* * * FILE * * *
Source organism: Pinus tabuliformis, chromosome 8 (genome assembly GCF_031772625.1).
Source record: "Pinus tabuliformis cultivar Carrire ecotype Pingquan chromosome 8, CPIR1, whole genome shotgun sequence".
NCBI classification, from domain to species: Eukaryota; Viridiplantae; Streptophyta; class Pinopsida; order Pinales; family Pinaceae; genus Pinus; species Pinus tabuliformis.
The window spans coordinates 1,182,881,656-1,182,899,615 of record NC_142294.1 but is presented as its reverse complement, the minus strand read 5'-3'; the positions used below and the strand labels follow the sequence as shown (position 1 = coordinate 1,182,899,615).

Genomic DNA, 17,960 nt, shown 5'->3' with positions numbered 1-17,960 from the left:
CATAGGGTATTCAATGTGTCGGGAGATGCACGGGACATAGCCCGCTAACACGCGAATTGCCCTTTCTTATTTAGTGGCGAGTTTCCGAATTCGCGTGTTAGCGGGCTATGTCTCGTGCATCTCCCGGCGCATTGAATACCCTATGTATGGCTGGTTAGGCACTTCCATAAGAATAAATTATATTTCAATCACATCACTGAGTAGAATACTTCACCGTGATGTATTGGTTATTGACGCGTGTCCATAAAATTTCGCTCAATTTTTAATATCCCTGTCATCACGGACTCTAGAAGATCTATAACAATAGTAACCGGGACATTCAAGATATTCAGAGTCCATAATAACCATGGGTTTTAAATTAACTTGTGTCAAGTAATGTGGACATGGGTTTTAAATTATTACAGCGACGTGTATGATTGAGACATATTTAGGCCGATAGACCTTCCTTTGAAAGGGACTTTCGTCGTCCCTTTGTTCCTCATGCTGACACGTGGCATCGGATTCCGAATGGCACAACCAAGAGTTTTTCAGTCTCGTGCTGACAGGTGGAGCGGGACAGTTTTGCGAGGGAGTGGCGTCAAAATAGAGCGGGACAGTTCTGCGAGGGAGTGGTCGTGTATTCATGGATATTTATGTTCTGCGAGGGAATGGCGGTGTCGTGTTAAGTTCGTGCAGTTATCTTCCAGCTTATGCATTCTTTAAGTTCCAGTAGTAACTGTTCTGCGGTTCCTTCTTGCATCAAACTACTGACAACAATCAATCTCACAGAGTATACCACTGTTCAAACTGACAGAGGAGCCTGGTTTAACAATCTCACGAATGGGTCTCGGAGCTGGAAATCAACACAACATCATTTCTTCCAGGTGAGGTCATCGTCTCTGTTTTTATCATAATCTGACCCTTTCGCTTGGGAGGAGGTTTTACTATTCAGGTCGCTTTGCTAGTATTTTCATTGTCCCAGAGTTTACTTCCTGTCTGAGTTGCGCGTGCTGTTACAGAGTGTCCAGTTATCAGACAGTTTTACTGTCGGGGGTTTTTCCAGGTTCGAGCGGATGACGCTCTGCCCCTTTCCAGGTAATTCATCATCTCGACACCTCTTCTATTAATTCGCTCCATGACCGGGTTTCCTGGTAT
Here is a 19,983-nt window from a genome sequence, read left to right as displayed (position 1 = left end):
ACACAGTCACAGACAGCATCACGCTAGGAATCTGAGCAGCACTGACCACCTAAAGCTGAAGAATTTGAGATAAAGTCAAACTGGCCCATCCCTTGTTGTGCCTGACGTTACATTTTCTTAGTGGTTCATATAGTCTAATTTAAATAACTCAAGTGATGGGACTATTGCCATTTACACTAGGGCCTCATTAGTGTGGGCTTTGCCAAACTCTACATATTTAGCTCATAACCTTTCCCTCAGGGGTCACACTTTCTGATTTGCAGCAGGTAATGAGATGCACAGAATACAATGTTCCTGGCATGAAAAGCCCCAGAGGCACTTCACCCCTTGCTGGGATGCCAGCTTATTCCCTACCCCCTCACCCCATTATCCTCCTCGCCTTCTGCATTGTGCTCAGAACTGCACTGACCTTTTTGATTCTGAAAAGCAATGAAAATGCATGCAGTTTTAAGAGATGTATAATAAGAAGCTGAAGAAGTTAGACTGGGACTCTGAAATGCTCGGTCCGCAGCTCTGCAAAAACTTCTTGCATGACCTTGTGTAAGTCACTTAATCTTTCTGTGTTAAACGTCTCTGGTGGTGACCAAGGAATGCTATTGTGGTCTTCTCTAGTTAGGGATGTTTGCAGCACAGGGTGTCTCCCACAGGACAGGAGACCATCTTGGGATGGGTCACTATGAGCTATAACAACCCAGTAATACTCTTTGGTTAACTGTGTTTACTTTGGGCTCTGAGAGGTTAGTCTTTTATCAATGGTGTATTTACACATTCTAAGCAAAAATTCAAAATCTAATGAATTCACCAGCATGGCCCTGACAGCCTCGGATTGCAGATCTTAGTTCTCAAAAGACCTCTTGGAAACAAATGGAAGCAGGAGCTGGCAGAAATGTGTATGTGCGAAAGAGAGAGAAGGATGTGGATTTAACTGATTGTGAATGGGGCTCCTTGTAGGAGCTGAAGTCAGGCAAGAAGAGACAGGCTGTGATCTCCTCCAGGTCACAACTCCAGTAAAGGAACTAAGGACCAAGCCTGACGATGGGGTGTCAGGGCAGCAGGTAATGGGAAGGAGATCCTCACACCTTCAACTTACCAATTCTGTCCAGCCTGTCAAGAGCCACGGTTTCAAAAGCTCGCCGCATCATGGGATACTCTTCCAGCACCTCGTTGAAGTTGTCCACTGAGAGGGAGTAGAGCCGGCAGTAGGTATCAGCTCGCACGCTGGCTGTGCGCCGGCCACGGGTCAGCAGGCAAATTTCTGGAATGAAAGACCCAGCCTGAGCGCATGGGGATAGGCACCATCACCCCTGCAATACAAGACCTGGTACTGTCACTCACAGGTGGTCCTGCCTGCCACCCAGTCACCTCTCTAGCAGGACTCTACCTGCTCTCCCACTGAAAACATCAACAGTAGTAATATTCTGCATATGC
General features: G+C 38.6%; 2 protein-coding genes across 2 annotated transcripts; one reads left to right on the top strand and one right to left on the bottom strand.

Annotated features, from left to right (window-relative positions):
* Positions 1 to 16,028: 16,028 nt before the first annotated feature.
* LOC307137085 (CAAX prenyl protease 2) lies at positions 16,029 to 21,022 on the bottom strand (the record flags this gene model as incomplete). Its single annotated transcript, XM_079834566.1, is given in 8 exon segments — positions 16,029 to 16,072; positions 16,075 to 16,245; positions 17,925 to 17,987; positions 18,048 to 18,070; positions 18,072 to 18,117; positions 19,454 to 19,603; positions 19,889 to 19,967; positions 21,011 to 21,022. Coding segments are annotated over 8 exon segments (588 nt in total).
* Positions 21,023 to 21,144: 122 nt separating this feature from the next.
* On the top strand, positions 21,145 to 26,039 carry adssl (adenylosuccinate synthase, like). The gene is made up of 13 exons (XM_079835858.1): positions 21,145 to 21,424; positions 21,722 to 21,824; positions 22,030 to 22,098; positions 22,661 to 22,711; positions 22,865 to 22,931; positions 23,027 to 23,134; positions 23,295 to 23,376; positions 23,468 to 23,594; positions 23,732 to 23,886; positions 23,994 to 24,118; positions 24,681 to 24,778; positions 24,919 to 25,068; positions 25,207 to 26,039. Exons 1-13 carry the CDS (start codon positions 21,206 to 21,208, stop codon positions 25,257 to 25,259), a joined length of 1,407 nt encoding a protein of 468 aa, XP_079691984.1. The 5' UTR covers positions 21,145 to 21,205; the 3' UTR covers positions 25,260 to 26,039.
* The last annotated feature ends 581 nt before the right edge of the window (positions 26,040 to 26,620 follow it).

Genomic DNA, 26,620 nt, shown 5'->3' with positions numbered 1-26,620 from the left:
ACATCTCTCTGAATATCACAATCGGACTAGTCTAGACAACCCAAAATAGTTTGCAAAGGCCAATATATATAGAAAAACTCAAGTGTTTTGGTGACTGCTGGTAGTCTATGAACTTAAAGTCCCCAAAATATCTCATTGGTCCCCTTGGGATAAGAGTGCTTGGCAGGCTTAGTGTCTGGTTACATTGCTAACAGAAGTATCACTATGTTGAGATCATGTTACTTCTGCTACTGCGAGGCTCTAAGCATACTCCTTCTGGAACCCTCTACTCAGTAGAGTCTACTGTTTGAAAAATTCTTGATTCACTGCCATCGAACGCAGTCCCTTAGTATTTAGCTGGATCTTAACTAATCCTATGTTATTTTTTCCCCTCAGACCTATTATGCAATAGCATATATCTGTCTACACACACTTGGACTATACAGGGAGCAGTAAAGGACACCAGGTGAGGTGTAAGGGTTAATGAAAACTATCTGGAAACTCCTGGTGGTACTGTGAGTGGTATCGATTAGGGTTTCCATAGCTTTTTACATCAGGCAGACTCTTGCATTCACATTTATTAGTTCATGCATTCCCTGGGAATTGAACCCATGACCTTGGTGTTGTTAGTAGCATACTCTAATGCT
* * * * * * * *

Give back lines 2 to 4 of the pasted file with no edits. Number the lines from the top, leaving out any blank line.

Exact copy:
Source record: "Pinus tabuliformis cultivar Carrire ecotype Pingquan chromosome 8, CPIR1, whole genome shotgun sequence".
NCBI classification, from domain to species: Eukaryota; Viridiplantae; Streptophyta; class Pinopsida; order Pinales; family Pinaceae; genus Pinus; species Pinus tabuliformis.
The window spans coordinates 1,182,881,656-1,182,899,615 of record NC_142294.1 but is presented as its reverse complement, the minus strand read 5'-3'; the positions used below and the strand labels follow the sequence as shown (position 1 = coordinate 1,182,899,615).